Many autism awareness organizations have symbols to make them more recognizable and increase understanding. Learning which symbol goes with which organization and a bit of the meaning behind these colors and designs can help you make sense of bumper stickers, logos, and other graphics.
A classic color combination featured on many logos, the rainbow color scheme symbolizes the idea of autism as a "spectrum." Individuals with autism are unique and have a variety of strengths and challenges, and it's impossible to classify them under a simple diagnosis. Instead, autism is a spectrum of abilities and challenges. The rainbow spectrum works as a symbol here, since the various colors can represent the variety of abilities, as well as the unique nature of each person with the ASD diagnosis.
On World Autism Awareness Day, April 2, Autism Speaks encourages everyone to wear blue or use blue lights in their home or office. Whole buildings or cities sometimes install blue lights to shine at night. The campaign is called Light It Up Blue, and it's designed to be a recognizable symbol of autism to help make people aware of the disorder. Blue is the color associated with Autism Speaks as an organization, but it also means more to people on the autism spectrum. It can symbolize a feeling of calm and acceptance in a world that can be very loud and challenging sometimes.
Perhaps the most iconic and recognizable symbol of autism is the puzzle piece, either solid-colored or rainbow. This symbol has been around since 1963, and a number of organizations use it, including Autism Speaks, the Autism Society, and many others. You'll see it often during Autism Awareness Month. It is controversial, due to the idea of not fitting in.
According to the Art of Autism, the butterfly is developing as an alternative to the traditional and sometimes controversial puzzle piece. The butterfly symbolizes beauty in diversity, change in its own time, and continuing development. A person on the spectrum may not develop skills according to established milestones schedules, but they will continue to develop. The butterfly is a positive symbol of this type of change. It's also a symbol of the beauty of a different perspective.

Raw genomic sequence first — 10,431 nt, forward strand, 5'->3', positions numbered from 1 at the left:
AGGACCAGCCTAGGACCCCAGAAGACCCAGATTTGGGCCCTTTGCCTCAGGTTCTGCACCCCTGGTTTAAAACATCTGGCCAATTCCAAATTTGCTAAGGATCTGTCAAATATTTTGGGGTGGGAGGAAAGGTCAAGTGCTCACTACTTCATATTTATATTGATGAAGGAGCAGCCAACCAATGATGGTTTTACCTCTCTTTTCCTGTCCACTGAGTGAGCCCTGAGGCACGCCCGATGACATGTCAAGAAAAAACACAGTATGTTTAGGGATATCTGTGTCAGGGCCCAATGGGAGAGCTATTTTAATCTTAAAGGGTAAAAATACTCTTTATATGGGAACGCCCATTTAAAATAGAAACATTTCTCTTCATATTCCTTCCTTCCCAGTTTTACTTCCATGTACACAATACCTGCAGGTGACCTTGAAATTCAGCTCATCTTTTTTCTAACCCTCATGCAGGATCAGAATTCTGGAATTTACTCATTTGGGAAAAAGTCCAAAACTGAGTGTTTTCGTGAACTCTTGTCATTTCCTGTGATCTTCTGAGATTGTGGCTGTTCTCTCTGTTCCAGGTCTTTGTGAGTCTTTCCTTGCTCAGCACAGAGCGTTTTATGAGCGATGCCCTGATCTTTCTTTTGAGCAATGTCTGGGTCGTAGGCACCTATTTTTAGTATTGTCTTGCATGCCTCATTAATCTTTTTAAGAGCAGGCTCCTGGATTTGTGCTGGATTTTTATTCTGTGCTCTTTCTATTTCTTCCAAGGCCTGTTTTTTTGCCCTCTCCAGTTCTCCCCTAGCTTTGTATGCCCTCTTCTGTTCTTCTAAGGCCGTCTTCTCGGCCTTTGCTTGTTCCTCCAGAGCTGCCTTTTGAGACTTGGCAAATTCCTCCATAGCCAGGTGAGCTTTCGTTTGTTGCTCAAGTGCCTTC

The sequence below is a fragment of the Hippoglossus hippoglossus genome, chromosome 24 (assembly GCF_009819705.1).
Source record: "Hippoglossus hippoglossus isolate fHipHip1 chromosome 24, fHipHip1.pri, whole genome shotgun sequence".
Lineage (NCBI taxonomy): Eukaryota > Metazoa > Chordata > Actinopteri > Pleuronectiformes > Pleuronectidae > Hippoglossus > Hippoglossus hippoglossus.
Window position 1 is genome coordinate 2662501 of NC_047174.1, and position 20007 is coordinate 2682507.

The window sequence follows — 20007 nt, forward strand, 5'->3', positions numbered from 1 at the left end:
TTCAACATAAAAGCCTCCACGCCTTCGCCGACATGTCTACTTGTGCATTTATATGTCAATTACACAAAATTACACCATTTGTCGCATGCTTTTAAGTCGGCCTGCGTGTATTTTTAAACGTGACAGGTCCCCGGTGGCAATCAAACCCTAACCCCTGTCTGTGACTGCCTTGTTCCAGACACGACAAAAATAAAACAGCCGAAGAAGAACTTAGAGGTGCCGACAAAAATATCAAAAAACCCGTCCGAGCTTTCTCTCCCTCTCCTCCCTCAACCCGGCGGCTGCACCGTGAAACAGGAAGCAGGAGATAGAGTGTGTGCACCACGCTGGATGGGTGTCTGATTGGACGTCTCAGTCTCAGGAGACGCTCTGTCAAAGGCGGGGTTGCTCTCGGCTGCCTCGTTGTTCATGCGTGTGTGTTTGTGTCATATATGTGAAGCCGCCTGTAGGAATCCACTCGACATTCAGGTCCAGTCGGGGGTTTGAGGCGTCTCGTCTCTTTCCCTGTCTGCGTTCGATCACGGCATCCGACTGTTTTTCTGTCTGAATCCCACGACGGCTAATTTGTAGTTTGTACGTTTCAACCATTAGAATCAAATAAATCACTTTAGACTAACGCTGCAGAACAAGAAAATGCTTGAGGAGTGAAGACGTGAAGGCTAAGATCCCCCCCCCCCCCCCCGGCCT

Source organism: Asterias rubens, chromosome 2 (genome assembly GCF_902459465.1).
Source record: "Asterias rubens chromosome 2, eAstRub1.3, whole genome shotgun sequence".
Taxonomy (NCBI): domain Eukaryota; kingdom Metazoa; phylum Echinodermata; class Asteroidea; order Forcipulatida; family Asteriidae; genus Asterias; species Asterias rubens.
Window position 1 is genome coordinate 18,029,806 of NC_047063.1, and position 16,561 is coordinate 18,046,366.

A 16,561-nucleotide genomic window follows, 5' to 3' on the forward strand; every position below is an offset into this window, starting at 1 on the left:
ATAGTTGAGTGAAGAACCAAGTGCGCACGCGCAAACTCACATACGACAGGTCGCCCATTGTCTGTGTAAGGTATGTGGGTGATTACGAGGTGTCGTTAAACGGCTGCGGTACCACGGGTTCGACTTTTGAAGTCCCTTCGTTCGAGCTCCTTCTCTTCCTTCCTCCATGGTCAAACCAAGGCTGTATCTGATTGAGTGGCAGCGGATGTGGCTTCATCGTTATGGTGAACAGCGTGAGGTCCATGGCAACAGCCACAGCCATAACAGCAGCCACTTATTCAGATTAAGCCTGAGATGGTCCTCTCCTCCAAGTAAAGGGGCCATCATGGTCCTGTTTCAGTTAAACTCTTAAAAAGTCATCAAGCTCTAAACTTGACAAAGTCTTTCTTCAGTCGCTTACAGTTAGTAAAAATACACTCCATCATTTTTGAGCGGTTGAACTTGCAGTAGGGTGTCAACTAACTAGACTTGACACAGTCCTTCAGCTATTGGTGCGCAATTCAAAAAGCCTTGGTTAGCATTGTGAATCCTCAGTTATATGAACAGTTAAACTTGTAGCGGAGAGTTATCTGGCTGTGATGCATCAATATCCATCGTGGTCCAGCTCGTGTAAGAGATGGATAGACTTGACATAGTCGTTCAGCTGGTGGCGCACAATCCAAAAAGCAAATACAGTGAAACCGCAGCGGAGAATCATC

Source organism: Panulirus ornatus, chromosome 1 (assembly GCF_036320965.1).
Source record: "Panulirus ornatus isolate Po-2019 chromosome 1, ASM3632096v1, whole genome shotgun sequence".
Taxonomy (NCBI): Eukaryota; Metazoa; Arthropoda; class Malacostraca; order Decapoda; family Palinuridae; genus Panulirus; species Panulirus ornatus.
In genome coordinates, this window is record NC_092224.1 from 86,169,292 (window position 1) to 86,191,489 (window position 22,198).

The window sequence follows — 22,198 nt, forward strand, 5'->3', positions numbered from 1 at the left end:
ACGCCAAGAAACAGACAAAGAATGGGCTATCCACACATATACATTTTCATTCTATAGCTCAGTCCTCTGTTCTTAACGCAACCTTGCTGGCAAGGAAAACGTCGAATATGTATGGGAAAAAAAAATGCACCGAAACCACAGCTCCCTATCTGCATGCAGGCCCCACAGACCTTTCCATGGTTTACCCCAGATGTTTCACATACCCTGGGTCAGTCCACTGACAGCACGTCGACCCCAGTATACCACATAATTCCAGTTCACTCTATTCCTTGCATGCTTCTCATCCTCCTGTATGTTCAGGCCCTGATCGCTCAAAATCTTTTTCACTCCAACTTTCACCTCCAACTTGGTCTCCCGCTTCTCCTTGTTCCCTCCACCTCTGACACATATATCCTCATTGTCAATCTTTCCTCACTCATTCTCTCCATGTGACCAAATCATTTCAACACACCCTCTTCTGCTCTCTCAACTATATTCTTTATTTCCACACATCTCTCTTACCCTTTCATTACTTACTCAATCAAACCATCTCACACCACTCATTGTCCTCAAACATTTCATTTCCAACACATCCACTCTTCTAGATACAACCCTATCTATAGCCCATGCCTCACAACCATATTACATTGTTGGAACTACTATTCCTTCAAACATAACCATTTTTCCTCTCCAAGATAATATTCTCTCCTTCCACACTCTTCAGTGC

Another puzzle piece alternative put forward by the Art of Autism, the infinity symbol - either in rainbow tones or a solid color. The infinity symbol can represent math and a love of numbers, something shared by many people on the autism spectrum. It can also signify inclusiveness and the integration of people with autism into general society, since there is no beginning or end to the sign.
Other organizations, such as the Autism Self Advocacy Network, use a rainbow-colored wreath design with intertwining bands of multiple colors. This symbolizes inclusiveness and equality because it has no beginning or end, and it also represents the spectrum of abilities and challenges that make up the community of people with autism. There's also a focus on unity, since all the colors work together to create the design.
Several organizations, including the UK's National Autistic Society, use the symbol of clasped hands to represent the idea of acceptance and support - both for those with autism and for their families. Often, the symbol shows two different colors of people or hands to represent acceptance of differences.
Choose Your Own Symbol
There are lots of symbols and colors associated with autism spectrum disorders, but they may not all represent you or how you feel about autism. Once you learn how to recognize and interpret them all, use the ones that resonate with you personally or create your own symbol to show how you feel about ASD.